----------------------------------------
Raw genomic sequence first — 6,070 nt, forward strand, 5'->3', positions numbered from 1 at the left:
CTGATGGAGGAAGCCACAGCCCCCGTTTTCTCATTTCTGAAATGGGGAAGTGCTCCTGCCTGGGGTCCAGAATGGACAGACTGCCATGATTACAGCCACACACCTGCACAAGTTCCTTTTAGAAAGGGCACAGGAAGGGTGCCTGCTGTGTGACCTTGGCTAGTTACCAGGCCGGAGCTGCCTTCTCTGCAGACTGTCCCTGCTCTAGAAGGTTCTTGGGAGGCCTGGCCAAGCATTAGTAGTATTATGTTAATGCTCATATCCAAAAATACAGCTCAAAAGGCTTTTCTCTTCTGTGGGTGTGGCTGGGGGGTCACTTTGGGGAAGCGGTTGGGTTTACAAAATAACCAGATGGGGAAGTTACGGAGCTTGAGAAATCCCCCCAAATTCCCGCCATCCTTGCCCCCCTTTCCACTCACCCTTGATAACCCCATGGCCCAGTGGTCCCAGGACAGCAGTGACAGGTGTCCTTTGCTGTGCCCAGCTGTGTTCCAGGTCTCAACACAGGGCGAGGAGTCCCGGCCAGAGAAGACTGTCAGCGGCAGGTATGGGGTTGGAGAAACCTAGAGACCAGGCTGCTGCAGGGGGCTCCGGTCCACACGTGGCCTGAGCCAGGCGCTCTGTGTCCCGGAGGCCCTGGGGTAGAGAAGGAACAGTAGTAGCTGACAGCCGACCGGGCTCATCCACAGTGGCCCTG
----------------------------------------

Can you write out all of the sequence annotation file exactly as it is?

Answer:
Raw genomic sequence first — 6,070 nt, forward strand, 5'->3', positions numbered from 1 at the left:
CTGATGGAGGAAGCCACAGCCCCCGTTTTCTCATTTCTGAAATGGGGAAGTGCTCCTGCCTGGGGTCCAGAATGGACAGACTGCCATGATTACAGCCACACACCTGCACAAGTTCCTTTTAGAAAGGGCACAGGAAGGGTGCCTGCTGTGTGACCTTGGCTAGTTACCAGGCCGGAGCTGCCTTCTCTGCAGACTGTCCCTGCTCTAGAAGGTTCTTGGGAGGCCTGGCCAAGCATTAGTAGTATTATGTTAATGCTCATATCCAAAAATACAGCTCAAAAGGCTTTTCTCTTCTGTGGGTGTGGCTGGGGGGTCACTTTGGGGAAGCGGTTGGGTTTACAAAATAACCAGATGGGGAAGTTACGGAGCTTGAGAAATCCCCCCAAATTCCCGCCATCCTTGCCCCCCTTTCCACTCACCCTTGATAACCCCATGGCCCAGTGGTCCCAGGACAGCAGTGACAGGTGTCCTTTGCTGTGCCCAGCTGTGTTCCAGGTCTCAACACAGGGCGAGGAGTCCCGGCCAGAGAAGACTGTCAGCGGCAGGTATGGGGTTGGAGAAACCTAGAGACCAGGCTGCTGCAGGGGGCTCCGGTCCACACGTGGCCTGAGCCAGGCGCTCTGTGTCCCGGAGGCCCTGGGGTAGAGAAGGAACAGTAGTAGCTGACAGCCGACCGGGCTCATCCACAGTGGCCCTG